The team again pledged to be aggressive at the deadline, but when Max Scherzer, the prize of the trade deadline, informed the club he did not want to play in Houston, all plans changed. Click pivoted to his analytics background and made shrewd deals to refit the bullpen and save a few bucks in the process. There were no killer moves, but the moves were savvy and universally praised.

Those moves helped propel the Astros to the World Series, but in the series, they were overmatched. The rotation was gassed after not having Verlander all season. McCullers was injured early in the postseason and lost for the ALCS and World Series. Jose Urquidy had spent two trips on the IL and was pitching on guts. Luis Garcia was exhausted from throwing a career-high in innings and was averaging three innings per start in the playoffs. The bullpen was overtaxed from throwing so many postseason innings, as the starters could not go deep at all.

All of it left everyone wondering if the Astros could have done more to bolster their team and get over the hump and win that World Series. Everyone included Jim Crane.

Dusty Baker’s contract ended after the 2021 season, and to that point, he had never won a World Series as a manager. James Click was likely looking forward to hiring his own manager, but then Jim Crane stepped in and gave Dusty another one-year deal. Click would have to wait at least one more season to hire his own manager.

Now, if Click was upset by this, he had a right to be. He did not hire Baker, and every GM wants to hire their own people and put their stamp on the organization they run. The problem was Click had not yet seen he was not really running the organization; Jim Crane was.

Heading into 2022, there were again no big splashes in free agency or big trades. Jim Crane negotiated a new deal with Justin Verlander, not James Click. The only move of significance authored by Click was a two-year, $17 million deal for reliever Hector Neris, formerly of the Phillies.

For the third straight season, the Astros were letting go of a premier talent for nothing. Carlos Correa was not resigned, and the keys to shortstop were handed to rookie Jeremy Pena.

The Astros were essentially running back last season’s team, but with a returning Verlander and without Correa.

After losing Michael Brantley for the season on June 27, it was expected the Astros would make some kind of major move to help push the team over the top. The starting pitching was performing very well, the bullpen was the best in MLB, but the offense was inconsistent and struggling at times. They needed a significant boost to make up for the lost offense of Brantley, a high average/high on-base top-of-the-order hitter.

For the third straight trade deadline, the Astros were under the radar. There was no big splash, no impact bat. They made sensible, lower-risk deals for Orioles 1B/DH Trey Mancini and Red Sox catcher Christian Vazquez. While both are professional hitters, neither carried the kind of bat Brantley did, and Vazquez would play part-time behind Martin Maldonado.

While it is fair to say the Astros’ weak farm system (they did not have a lot of top-end farm talent at high levels in the system) is partly to blame for not making a big move, the team still has an impatient owner and wanted a bigger player. They did not get one.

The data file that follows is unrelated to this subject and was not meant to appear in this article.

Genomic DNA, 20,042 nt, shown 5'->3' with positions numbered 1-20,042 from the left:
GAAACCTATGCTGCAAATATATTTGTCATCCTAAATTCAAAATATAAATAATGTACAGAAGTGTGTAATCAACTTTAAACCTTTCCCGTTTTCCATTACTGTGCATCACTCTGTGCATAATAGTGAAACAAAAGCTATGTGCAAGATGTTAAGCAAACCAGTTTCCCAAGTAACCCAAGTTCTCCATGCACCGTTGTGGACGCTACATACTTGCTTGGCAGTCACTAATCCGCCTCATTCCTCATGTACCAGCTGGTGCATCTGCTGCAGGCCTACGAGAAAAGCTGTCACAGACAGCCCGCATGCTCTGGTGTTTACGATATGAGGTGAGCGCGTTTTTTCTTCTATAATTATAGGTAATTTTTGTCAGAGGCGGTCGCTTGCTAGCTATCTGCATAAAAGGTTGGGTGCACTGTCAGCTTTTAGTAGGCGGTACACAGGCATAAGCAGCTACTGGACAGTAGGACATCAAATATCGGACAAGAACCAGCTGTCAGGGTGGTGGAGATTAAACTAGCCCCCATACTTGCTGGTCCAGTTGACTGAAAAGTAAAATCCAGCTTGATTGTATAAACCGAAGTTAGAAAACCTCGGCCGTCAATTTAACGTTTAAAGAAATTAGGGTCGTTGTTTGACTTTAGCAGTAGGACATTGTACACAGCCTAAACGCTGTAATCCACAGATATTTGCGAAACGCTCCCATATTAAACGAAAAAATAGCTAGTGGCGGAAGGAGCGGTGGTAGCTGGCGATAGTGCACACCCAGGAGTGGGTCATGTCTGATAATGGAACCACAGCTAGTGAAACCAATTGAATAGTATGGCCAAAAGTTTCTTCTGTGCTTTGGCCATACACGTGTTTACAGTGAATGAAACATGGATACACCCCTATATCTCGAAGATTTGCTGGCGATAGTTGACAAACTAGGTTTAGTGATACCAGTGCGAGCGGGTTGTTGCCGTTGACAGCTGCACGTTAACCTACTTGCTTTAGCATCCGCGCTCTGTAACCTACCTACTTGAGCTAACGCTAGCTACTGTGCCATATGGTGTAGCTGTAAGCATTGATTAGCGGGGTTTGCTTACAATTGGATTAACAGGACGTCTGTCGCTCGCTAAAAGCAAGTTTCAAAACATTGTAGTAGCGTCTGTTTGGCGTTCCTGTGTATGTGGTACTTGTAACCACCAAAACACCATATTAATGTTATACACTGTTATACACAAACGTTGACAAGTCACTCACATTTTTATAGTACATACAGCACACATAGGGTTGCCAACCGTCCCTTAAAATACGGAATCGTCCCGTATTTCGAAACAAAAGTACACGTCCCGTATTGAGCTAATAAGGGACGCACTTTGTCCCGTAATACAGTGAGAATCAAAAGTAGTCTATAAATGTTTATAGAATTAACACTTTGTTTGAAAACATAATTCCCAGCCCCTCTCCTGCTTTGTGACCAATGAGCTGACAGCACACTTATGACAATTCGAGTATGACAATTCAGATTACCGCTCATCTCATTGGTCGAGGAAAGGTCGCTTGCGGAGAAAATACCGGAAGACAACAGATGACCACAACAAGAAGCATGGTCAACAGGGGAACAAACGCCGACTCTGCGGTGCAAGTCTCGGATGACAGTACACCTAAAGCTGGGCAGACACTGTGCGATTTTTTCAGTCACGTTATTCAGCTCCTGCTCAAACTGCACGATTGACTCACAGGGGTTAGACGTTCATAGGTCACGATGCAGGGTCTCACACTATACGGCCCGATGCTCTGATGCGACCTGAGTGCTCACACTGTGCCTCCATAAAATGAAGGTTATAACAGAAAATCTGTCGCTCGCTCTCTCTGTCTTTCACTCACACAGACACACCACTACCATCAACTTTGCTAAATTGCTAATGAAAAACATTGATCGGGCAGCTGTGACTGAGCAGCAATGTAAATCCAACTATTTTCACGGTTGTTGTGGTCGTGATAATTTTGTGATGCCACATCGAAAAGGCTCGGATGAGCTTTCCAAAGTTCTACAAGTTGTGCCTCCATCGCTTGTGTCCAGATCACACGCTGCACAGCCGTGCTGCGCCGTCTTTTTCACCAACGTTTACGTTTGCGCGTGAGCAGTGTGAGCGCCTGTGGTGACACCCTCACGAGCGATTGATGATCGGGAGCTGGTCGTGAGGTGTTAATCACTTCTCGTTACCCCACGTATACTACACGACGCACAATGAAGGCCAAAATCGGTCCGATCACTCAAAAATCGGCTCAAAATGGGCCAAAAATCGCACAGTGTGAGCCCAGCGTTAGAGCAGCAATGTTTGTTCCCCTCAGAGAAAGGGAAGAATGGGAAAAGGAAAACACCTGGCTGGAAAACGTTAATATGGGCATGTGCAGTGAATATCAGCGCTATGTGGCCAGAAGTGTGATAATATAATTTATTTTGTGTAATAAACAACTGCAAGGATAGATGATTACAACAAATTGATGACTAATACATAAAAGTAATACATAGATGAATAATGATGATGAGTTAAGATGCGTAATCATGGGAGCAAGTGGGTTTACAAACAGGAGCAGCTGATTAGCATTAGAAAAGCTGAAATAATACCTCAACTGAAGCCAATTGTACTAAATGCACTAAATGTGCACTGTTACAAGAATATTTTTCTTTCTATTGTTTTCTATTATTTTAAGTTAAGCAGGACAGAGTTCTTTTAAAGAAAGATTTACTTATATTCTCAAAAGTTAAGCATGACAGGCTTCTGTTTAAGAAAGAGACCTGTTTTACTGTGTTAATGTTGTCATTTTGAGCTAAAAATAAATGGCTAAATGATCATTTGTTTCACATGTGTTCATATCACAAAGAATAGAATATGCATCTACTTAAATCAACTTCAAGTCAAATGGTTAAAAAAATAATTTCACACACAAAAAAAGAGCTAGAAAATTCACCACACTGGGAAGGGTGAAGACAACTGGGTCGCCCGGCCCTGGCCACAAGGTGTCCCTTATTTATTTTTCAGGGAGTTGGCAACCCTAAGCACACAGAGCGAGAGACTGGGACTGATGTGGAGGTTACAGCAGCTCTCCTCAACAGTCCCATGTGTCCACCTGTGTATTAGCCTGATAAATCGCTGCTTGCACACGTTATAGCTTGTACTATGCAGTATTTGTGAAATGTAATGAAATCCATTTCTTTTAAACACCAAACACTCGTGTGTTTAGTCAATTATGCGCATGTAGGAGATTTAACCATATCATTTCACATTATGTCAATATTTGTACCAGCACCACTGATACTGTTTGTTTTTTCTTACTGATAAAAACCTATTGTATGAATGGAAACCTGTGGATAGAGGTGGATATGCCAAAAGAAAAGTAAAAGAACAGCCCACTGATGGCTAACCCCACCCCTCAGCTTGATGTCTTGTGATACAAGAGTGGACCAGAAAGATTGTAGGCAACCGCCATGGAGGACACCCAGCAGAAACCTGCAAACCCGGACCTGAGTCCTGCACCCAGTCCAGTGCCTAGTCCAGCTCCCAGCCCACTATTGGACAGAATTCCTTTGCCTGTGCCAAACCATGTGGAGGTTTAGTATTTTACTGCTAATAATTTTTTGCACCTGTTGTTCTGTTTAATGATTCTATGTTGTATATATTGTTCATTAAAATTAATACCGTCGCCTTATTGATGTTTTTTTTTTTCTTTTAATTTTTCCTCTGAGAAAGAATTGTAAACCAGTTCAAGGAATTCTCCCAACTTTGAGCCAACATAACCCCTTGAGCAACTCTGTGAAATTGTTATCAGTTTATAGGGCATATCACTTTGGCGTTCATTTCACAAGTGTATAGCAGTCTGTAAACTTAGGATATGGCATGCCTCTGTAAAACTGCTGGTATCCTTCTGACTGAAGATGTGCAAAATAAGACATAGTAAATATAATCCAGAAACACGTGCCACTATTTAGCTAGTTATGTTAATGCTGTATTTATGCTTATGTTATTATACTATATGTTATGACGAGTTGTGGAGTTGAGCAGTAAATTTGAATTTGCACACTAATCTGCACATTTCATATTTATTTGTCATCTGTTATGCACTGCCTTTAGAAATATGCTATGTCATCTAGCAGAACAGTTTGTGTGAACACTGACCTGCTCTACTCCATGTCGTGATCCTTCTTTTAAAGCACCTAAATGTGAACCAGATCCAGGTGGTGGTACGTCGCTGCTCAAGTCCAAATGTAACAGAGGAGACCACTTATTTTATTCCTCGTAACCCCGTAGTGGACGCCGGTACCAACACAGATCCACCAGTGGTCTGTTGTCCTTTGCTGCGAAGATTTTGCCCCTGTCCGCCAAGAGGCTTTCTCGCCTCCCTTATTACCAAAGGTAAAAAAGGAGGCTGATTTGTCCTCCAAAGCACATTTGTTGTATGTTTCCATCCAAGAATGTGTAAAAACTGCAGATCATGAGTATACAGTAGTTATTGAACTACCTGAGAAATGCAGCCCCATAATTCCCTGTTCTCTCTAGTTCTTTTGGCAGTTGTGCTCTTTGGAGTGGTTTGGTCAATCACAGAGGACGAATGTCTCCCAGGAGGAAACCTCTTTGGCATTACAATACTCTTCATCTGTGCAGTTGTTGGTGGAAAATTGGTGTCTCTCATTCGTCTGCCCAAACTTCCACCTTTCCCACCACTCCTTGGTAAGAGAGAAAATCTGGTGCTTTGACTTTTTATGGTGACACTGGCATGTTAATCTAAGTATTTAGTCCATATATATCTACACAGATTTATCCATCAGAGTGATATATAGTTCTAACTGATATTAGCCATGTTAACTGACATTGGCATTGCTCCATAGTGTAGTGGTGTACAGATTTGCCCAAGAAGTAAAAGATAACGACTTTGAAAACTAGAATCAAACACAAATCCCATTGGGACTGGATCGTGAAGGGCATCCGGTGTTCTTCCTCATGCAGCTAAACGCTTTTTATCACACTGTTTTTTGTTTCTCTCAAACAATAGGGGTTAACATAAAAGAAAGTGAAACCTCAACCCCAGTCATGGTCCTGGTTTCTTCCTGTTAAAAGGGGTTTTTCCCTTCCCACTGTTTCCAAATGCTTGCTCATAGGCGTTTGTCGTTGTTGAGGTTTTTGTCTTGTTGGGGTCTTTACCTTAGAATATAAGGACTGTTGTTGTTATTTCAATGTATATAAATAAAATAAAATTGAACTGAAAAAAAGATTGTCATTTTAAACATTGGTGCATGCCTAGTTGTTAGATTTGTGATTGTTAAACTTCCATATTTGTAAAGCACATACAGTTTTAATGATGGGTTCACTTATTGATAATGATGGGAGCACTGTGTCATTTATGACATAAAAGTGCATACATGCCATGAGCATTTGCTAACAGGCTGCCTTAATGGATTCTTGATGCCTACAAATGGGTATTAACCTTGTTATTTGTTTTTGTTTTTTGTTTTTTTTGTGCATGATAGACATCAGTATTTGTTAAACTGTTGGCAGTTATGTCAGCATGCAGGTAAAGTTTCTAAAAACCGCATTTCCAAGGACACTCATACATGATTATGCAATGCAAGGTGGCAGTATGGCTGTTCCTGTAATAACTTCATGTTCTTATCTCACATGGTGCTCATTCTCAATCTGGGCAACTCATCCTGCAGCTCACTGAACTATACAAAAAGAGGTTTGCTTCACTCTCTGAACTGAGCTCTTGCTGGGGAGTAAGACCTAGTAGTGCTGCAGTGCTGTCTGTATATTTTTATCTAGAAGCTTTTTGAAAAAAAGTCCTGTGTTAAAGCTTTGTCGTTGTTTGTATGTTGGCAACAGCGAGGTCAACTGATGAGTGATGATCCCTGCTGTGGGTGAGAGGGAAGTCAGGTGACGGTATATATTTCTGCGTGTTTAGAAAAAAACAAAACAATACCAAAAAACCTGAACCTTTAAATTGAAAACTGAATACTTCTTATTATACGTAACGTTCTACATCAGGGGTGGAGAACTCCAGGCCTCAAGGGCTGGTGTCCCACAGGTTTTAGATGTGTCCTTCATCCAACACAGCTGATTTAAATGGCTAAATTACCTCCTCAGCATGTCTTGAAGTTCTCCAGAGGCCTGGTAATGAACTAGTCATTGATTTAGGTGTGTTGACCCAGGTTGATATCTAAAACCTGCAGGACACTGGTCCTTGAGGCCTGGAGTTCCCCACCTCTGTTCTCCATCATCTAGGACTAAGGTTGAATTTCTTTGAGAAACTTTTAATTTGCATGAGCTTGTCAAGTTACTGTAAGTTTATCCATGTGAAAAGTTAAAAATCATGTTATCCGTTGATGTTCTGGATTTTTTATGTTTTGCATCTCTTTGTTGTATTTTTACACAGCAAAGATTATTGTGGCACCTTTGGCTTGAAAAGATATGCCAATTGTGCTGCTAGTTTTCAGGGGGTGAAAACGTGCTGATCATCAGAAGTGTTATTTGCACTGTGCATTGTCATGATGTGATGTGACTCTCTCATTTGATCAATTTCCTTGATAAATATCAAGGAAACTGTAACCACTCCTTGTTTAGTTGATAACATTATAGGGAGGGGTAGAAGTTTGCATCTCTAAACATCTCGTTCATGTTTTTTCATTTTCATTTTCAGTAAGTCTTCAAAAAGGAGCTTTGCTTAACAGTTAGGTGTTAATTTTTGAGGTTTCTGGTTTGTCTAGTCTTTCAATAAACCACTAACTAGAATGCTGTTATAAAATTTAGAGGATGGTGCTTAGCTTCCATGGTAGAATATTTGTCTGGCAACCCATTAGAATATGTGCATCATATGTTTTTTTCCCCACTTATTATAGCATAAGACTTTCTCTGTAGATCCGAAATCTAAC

The divide between Click and Crane continued to grow, and by mid-August, there were loud rumblings that anything short of a World Series victory would mean the end for James Click in Houston. Click was in the final year of his initial three-year deal with the club. The writing was essentially on the wall. The divide between owner and GM was unbridgeable.

With a 106-win campaign, the second-highest win total in team history, the Astros took the postseason and monumental moments followed. Yordan Alvarez had record-setting home runs. Jeremy Pena was getting big hit after big hit after game-winning hit. Yuli Gurriel, coming off his worst season in MLB, turned back the clock, became Playoff Pina, and looked like the batting champion he was.

Following the ALCS sweep of the hated New York Yankees (WE WANT HOUSTON), the team gathered on the stage after the game to accept their trophy and awards. The players chanted, “DUSTY! DUSTY! DUSTY!” and everyone was jumping and happy, enjoying themselves. Everyone except James Click. If he did not already know, he knew then.

The team loves Dusty, and Crane was not going to fire him. Click’s vision of hiring his own manager was going to be put on indefinite hold. This is not usually how the story goes for a GM who gets to three ALCS, wins two pennants, and goes to back-to-back World Series, ultimately winning one.

The one-year offer Crane made to Click was an insult. Let us just call it what it is. Crane did not trust Click, did not like his more prudent style, and wanted to replace him. The one-year offer was window dressing. Kudos to Click for seeing what it was and rejecting it. He had to know it would be a year of misery no matter how good the on-field product was, and there was no need to subject himself to that. Good for Click for getting out.

Do not feel bad for Click. The opportunity Crane gave him three years ago has given Click a golden resume. He will have his pick of all jobs next season, provided some team does not create a position just for him in the next couple of weeks. He will be a well-compensated baseball executive for a long time because even though he could not mesh with Jim Crane, most teams would prefer to do business Click’s way than Crane’s way because most teams do not have Crane’s revenue streams.

As Texans head coach Lovie Smith says, sometimes divorce is a good thing.

Divorce will be good for both parties here. Jim Crane will hire the GM he truly wants (David Stearns?), and James Click will join a team that wants him and trusts him to lead the franchise in his vision.

While sports fans see the shock value in a champion GM being treated like a replaceable part, the truth is that is how big business operates. If you do not maintain a good relationship with the owner, you are replaceable regardless of who you are.

Click will take some valuable experience gained with him into his next position. Crane will be more comfortable with the new person he hires. Both will continue to be successful.

The Houston Astros are going to be just fine. So is James Click. National pundits be damned.